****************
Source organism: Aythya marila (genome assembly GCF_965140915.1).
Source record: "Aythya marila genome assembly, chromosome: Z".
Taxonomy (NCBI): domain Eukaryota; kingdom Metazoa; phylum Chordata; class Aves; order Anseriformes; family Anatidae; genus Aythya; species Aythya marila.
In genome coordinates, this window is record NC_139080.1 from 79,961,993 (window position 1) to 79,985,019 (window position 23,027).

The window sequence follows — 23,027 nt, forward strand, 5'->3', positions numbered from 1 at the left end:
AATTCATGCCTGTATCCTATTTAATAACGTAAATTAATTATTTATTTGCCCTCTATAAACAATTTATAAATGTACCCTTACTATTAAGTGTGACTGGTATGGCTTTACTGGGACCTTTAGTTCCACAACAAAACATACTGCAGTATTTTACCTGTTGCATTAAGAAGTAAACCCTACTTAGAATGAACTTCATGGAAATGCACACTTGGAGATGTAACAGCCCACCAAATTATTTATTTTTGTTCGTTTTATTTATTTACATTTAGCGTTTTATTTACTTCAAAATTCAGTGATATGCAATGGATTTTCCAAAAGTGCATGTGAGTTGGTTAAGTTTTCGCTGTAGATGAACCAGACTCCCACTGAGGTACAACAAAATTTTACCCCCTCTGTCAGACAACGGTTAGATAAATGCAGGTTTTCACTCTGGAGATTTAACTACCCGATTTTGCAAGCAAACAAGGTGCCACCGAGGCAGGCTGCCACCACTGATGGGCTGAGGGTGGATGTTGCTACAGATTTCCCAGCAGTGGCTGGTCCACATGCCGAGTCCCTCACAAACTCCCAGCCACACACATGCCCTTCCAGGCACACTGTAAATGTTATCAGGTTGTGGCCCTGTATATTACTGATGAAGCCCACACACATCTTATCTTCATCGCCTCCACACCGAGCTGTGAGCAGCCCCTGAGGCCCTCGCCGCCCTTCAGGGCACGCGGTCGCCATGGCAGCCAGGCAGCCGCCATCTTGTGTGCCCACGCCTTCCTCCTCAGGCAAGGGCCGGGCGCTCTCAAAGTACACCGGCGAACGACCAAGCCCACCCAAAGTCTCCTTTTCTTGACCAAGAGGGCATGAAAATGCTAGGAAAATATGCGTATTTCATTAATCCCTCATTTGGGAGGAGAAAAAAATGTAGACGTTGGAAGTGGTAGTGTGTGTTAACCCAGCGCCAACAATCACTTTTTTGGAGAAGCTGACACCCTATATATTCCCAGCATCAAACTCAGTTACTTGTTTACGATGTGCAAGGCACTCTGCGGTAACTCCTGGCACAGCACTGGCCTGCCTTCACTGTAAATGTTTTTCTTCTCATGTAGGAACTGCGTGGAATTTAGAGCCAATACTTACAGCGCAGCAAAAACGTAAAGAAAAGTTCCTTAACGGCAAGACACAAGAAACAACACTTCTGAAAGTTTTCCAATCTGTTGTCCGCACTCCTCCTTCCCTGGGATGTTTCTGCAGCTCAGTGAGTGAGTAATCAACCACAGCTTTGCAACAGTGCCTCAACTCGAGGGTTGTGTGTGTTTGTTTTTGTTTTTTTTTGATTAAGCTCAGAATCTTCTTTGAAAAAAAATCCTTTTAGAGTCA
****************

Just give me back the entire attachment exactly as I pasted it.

Source organism: Aythya marila (genome assembly GCF_965140915.1).
Source record: "Aythya marila genome assembly, chromosome: Z".
Taxonomy (NCBI): domain Eukaryota; kingdom Metazoa; phylum Chordata; class Aves; order Anseriformes; family Anatidae; genus Aythya; species Aythya marila.
In genome coordinates, this window is record NC_139080.1 from 79,961,993 (window position 1) to 79,985,019 (window position 23,027).

The window sequence follows — 23,027 nt, forward strand, 5'->3', positions numbered from 1 at the left end:
AATTCATGCCTGTATCCTATTTAATAACGTAAATTAATTATTTATTTGCCCTCTATAAACAATTTATAAATGTACCCTTACTATTAAGTGTGACTGGTATGGCTTTACTGGGACCTTTAGTTCCACAACAAAACATACTGCAGTATTTTACCTGTTGCATTAAGAAGTAAACCCTACTTAGAATGAACTTCATGGAAATGCACACTTGGAGATGTAACAGCCCACCAAATTATTTATTTTTGTTCGTTTTATTTATTTACATTTAGCGTTTTATTTACTTCAAAATTCAGTGATATGCAATGGATTTTCCAAAAGTGCATGTGAGTTGGTTAAGTTTTCGCTGTAGATGAACCAGACTCCCACTGAGGTACAACAAAATTTTACCCCCTCTGTCAGACAACGGTTAGATAAATGCAGGTTTTCACTCTGGAGATTTAACTACCCGATTTTGCAAGCAAACAAGGTGCCACCGAGGCAGGCTGCCACCACTGATGGGCTGAGGGTGGATGTTGCTACAGATTTCCCAGCAGTGGCTGGTCCACATGCCGAGTCCCTCACAAACTCCCAGCCACACACATGCCCTTCCAGGCACACTGTAAATGTTATCAGGTTGTGGCCCTGTATATTACTGATGAAGCCCACACACATCTTATCTTCATCGCCTCCACACCGAGCTGTGAGCAGCCCCTGAGGCCCTCGCCGCCCTTCAGGGCACGCGGTCGCCATGGCAGCCAGGCAGCCGCCATCTTGTGTGCCCACGCCTTCCTCCTCAGGCAAGGGCCGGGCGCTCTCAAAGTACACCGGCGAACGACCAAGCCCACCCAAAGTCTCCTTTTCTTGACCAAGAGGGCATGAAAATGCTAGGAAAATATGCGTATTTCATTAATCCCTCATTTGGGAGGAGAAAAAAATGTAGACGTTGGAAGTGGTAGTGTGTGTTAACCCAGCGCCAACAATCACTTTTTTGGAGAAGCTGACACCCTATATATTCCCAGCATCAAACTCAGTTACTTGTTTACGATGTGCAAGGCACTCTGCGGTAACTCCTGGCACAGCACTGGCCTGCCTTCACTGTAAATGTTTTTCTTCTCATGTAGGAACTGCGTGGAATTTAGAGCCAATACTTACAGCGCAGCAAAAACGTAAAGAAAAGTTCCTTAACGGCAAGACACAAGAAACAACACTTCTGAAAGTTTTCCAATCTGTTGTCCGCACTCCTCCTTCCCTGGGATGTTTCTGCAGCTCAGTGAGTGAGTAATCAACCACAGCTTTGCAACAGTGCCTCAACTCGAGGGTTGTGTGTGTTTGTTTTTGTTTTTTTTTGATTAAGCTCAGAATCTTCTTTGAAAAAAAATCCTTTTAGAGTCA